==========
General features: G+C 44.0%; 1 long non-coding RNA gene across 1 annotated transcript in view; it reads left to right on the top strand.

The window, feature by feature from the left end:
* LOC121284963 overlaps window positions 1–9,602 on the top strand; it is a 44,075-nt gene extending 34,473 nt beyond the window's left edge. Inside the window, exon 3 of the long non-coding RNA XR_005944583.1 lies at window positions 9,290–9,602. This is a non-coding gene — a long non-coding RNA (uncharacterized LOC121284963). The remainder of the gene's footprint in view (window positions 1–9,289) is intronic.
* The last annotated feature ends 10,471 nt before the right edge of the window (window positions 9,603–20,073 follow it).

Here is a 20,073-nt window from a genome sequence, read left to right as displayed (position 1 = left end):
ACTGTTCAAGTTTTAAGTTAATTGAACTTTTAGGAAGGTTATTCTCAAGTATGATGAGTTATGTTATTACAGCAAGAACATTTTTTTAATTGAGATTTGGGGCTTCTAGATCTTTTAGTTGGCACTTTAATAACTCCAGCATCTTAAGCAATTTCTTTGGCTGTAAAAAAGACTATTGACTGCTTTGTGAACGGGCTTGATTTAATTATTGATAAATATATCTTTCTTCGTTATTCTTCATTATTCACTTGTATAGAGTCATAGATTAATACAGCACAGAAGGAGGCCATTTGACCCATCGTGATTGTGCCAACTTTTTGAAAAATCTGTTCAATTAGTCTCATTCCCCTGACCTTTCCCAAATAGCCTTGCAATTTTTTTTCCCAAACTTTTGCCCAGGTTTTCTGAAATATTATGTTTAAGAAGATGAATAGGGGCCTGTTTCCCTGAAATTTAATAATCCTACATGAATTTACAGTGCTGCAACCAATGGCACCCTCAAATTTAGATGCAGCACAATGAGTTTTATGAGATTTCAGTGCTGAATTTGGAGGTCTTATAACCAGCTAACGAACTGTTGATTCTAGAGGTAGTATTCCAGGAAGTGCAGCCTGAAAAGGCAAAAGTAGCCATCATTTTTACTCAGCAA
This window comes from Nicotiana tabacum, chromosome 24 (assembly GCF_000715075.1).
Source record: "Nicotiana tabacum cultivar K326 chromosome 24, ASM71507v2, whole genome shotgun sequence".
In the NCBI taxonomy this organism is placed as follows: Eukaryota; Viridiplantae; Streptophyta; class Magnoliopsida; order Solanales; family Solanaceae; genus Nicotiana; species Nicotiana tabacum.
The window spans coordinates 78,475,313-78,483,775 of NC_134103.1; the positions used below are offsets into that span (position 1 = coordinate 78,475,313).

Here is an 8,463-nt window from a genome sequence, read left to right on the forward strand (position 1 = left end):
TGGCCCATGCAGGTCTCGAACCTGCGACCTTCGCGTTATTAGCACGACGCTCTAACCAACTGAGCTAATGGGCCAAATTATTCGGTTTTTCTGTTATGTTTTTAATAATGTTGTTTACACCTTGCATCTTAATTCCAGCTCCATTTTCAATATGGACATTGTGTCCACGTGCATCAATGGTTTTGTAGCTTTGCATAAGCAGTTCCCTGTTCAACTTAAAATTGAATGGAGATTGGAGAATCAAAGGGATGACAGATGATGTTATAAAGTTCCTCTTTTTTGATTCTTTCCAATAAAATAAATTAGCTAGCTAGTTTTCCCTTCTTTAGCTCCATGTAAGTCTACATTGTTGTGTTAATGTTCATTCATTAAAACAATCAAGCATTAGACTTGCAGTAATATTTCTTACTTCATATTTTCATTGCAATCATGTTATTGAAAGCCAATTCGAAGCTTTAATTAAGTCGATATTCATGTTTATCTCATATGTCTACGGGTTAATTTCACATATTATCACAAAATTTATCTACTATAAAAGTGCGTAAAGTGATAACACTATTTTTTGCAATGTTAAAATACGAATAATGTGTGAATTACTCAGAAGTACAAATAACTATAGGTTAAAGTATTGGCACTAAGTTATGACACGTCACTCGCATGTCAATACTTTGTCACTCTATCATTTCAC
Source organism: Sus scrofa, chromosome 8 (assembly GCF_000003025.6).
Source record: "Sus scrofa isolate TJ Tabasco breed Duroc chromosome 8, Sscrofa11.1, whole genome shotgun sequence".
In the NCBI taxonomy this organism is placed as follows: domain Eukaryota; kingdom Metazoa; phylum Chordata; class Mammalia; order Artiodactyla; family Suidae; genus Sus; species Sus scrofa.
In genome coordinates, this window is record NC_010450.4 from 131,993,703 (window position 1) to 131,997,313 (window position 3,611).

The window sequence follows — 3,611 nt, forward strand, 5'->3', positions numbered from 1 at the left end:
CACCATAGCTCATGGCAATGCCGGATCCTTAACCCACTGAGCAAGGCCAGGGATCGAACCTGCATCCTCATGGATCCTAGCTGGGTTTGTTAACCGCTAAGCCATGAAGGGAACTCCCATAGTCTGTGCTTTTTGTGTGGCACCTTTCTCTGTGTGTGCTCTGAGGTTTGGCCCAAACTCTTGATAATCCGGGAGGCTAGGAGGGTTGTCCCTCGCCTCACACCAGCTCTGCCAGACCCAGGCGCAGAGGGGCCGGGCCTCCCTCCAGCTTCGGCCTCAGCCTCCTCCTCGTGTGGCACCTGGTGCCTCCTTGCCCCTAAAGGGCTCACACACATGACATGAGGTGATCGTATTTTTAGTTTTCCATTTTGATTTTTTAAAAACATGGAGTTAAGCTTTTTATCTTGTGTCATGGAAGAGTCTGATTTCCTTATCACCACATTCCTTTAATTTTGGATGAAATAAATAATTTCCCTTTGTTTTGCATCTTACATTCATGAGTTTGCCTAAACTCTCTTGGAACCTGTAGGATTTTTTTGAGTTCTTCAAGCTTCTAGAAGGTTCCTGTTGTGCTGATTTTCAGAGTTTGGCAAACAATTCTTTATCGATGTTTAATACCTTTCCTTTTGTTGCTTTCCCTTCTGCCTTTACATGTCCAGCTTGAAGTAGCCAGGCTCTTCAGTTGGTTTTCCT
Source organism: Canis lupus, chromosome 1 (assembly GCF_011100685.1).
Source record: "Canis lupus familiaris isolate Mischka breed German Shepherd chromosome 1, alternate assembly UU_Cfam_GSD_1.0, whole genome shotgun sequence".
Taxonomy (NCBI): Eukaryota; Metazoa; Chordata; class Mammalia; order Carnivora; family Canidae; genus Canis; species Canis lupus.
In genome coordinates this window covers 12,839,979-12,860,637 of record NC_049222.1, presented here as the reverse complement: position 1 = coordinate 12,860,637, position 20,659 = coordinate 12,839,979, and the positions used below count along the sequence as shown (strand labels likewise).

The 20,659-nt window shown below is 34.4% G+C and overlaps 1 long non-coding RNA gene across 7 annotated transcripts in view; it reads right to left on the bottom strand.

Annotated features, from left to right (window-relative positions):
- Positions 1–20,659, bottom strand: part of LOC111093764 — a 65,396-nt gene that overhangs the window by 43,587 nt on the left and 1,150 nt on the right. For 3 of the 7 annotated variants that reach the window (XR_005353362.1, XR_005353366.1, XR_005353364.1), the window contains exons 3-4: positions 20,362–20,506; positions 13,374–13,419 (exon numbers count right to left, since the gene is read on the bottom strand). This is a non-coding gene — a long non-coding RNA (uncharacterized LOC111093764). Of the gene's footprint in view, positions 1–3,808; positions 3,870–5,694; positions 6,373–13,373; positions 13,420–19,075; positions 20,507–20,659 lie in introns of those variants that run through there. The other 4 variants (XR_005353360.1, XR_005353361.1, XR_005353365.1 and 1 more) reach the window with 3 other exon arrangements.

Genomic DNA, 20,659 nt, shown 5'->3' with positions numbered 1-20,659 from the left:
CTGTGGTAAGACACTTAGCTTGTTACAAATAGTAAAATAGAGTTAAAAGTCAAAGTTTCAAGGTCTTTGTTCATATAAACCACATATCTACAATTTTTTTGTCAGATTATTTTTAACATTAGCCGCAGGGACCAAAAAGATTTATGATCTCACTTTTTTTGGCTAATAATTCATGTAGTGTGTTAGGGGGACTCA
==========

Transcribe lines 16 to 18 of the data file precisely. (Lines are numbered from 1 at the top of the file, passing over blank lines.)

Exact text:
In genome coordinates, this window is record NC_010450.4 from 131,993,703 (window position 1) to 131,997,313 (window position 3,611).

The window sequence follows — 3,611 nt, forward strand, 5'->3', positions numbered from 1 at the left end:
CACCATAGCTCATGGCAATGCCGGATCCTTAACCCACTGAGCAAGGCCAGGGATCGAACCTGCATCCTCATGGATCCTAGCTGGGTTTGTTAACCGCTAAGCCATGAAGGGAACTCCCATAGTCTGTGCTTTTTGTGTGGCACCTTTCTCTGTGTGTGCTCTGAGGTTTGGCCCAAACTCTTGATAATCCGGGAGGCTAGGAGGGTTGTCCCTCGCCTCACACCAGCTCTGCCAGACCCAGGCGCAGAGGGGCCGGGCCTCCCTCCAGCTTCGGCCTCAGCCTCCTCCTCGTGTGGCACCTGGTGCCTCCTTGCCCCTAAAGGGCTCACACACATGACATGAGGTGATCGTATTTTTAGTTTTCCATTTTGATTTTTTAAAAACATGGAGTTAAGCTTTTTATCTTGTGTCATGGAAGAGTCTGATTTCCTTATCACCACATTCCTTTAATTTTGGATGAAATAAATAATTTCCCTTTGTTTTGCATCTTACATTCATGAGTTTGCCTAAACTCTCTTGGAACCTGTAGGATTTTTTTGAGTTCTTCAAGCTTCTAGAAGGTTCCTGTTGTGCTGATTTTCAGAGTTTGGCAAACAATTCTTTATCGATGTTTAATACCTTTCCTTTTGTTGCTTTCCCTTCTGCCTTTACATGTCCAGCTTGAAGTAGCCAGGCTCTTCAGTTGGTTTTCCT